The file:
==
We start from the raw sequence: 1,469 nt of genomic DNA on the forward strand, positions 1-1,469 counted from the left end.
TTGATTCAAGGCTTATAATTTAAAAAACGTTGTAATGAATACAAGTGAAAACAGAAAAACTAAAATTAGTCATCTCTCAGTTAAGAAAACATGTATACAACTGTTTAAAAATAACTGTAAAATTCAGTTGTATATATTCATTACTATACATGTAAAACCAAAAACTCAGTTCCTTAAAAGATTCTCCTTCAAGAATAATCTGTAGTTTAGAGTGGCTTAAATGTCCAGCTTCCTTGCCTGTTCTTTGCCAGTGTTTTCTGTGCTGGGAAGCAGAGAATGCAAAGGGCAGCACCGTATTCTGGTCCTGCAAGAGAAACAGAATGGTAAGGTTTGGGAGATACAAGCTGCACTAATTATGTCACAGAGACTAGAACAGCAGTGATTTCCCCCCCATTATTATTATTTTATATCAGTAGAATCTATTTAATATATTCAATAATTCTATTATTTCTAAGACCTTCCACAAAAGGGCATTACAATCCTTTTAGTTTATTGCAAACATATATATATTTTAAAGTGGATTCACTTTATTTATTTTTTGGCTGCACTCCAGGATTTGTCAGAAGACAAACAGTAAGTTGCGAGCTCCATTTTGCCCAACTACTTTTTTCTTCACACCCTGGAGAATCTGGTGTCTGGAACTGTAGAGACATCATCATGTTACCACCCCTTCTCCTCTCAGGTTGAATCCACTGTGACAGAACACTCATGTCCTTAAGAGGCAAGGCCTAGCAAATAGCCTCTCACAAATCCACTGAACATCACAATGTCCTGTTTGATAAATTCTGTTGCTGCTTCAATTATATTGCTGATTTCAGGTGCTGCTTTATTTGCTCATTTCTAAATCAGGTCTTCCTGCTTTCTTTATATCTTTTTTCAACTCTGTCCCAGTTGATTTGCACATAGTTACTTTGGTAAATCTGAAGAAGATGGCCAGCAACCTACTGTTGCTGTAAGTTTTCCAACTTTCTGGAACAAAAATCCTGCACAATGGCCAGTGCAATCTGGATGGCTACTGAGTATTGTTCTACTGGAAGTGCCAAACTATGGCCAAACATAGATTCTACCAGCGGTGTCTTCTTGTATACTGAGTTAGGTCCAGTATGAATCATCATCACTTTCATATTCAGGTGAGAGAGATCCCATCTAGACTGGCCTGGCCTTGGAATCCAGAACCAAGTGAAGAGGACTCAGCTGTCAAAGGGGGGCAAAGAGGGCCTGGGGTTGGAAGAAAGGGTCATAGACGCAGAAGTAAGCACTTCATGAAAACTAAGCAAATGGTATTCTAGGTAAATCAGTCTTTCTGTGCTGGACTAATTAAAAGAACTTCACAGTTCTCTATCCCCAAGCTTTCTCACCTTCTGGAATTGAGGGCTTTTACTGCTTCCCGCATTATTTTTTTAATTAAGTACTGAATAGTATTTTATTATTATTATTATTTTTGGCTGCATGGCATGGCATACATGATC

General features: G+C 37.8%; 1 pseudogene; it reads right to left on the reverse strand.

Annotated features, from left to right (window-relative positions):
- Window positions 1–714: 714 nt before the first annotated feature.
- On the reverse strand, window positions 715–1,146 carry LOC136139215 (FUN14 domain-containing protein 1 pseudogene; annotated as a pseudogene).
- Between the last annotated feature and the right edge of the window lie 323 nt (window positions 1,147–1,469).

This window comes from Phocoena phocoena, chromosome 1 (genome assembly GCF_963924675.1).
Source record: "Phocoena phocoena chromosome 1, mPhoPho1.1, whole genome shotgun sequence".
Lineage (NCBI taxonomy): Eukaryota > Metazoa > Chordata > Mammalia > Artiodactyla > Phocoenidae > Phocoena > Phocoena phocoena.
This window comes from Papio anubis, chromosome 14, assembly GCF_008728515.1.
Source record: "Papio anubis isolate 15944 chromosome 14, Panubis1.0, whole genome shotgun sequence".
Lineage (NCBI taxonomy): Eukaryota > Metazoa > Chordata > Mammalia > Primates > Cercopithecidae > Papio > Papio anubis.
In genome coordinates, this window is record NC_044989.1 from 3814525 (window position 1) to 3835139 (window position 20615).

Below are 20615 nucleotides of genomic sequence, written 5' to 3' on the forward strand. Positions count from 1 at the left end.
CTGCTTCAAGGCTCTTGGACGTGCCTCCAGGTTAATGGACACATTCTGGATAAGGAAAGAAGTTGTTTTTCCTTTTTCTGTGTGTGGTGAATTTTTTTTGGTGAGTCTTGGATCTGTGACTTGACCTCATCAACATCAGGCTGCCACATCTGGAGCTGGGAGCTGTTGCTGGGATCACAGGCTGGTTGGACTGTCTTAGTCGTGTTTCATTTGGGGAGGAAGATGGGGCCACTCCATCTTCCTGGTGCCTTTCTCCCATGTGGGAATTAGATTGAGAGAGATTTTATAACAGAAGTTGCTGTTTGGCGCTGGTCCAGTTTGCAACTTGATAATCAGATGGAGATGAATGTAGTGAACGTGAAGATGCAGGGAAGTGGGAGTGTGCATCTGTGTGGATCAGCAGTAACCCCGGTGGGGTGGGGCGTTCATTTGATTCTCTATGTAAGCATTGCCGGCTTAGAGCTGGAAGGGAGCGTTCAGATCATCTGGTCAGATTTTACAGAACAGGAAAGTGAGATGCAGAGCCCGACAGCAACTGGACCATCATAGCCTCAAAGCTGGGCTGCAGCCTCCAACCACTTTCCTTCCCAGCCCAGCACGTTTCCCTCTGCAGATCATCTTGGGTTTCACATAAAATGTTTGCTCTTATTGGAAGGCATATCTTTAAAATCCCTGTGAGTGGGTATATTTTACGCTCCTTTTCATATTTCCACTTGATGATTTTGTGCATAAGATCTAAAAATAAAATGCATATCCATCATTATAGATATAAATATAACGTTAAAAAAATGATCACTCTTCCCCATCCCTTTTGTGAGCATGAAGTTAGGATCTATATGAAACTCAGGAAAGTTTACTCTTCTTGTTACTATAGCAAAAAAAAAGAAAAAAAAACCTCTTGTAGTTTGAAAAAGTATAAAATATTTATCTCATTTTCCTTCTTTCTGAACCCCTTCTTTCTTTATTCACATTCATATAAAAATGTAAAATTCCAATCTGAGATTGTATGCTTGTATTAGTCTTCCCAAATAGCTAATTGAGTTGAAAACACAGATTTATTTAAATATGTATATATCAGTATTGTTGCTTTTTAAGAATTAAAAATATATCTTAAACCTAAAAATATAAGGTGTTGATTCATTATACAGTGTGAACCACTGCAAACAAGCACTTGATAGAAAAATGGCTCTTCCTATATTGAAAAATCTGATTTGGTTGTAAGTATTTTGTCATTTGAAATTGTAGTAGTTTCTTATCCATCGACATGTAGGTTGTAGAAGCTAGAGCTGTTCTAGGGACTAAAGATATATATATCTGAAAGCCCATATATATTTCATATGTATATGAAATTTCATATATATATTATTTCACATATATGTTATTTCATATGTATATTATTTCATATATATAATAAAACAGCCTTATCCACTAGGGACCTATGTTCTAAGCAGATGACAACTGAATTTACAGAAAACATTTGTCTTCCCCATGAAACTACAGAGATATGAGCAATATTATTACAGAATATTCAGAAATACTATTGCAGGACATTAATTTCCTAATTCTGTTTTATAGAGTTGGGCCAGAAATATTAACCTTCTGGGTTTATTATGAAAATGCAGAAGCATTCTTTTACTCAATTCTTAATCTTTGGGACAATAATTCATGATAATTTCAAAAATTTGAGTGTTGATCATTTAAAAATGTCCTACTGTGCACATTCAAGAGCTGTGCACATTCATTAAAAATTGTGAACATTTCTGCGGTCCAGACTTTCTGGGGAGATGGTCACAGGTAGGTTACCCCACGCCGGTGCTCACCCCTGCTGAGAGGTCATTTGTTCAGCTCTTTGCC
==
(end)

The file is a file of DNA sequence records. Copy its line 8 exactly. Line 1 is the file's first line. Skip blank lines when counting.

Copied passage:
This window comes from Phocoena phocoena, chromosome 1 (genome assembly GCF_963924675.1).